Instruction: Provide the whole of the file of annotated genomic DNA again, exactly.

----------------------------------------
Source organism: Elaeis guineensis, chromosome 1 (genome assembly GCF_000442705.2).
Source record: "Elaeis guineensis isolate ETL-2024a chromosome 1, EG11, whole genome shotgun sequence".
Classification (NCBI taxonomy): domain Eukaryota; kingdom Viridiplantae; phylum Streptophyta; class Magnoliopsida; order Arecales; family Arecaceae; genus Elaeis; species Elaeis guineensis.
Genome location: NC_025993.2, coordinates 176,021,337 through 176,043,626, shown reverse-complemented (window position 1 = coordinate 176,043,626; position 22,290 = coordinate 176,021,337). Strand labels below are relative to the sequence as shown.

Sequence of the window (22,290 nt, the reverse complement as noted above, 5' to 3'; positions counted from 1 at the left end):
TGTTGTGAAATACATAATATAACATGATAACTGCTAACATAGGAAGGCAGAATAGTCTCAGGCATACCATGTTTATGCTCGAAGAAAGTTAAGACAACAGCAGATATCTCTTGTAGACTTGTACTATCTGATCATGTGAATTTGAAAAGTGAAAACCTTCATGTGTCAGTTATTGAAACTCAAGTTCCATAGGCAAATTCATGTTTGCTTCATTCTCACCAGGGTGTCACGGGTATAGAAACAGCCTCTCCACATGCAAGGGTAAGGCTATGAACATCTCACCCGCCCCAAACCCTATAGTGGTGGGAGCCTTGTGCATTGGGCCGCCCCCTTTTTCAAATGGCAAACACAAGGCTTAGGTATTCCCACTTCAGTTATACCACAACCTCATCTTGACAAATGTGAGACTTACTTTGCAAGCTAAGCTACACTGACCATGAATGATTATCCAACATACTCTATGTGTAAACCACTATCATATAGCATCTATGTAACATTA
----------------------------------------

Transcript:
Source organism: Elaeis guineensis, chromosome 1 (genome assembly GCF_000442705.2).
Source record: "Elaeis guineensis isolate ETL-2024a chromosome 1, EG11, whole genome shotgun sequence".
Classification (NCBI taxonomy): domain Eukaryota; kingdom Viridiplantae; phylum Streptophyta; class Magnoliopsida; order Arecales; family Arecaceae; genus Elaeis; species Elaeis guineensis.
Genome location: NC_025993.2, coordinates 176,021,337 through 176,043,626, shown reverse-complemented (window position 1 = coordinate 176,043,626; position 22,290 = coordinate 176,021,337). Strand labels below are relative to the sequence as shown.

Sequence of the window (22,290 nt, the reverse complement as noted above, 5' to 3'; positions counted from 1 at the left end):
TGTTGTGAAATACATAATATAACATGATAACTGCTAACATAGGAAGGCAGAATAGTCTCAGGCATACCATGTTTATGCTCGAAGAAAGTTAAGACAACAGCAGATATCTCTTGTAGACTTGTACTATCTGATCATGTGAATTTGAAAAGTGAAAACCTTCATGTGTCAGTTATTGAAACTCAAGTTCCATAGGCAAATTCATGTTTGCTTCATTCTCACCAGGGTGTCACGGGTATAGAAACAGCCTCTCCACATGCAAGGGTAAGGCTATGAACATCTCACCCGCCCCAAACCCTATAGTGGTGGGAGCCTTGTGCATTGGGCCGCCCCCTTTTTCAAATGGCAAACACAAGGCTTAGGTATTCCCACTTCAGTTATACCACAACCTCATCTTGACAAATGTGAGACTTACTTTGCAAGCTAAGCTACACTGACCATGAATGATTATCCAACATACTCTATGTGTAAACCACTATCATATAGCATCTATGTAACATTA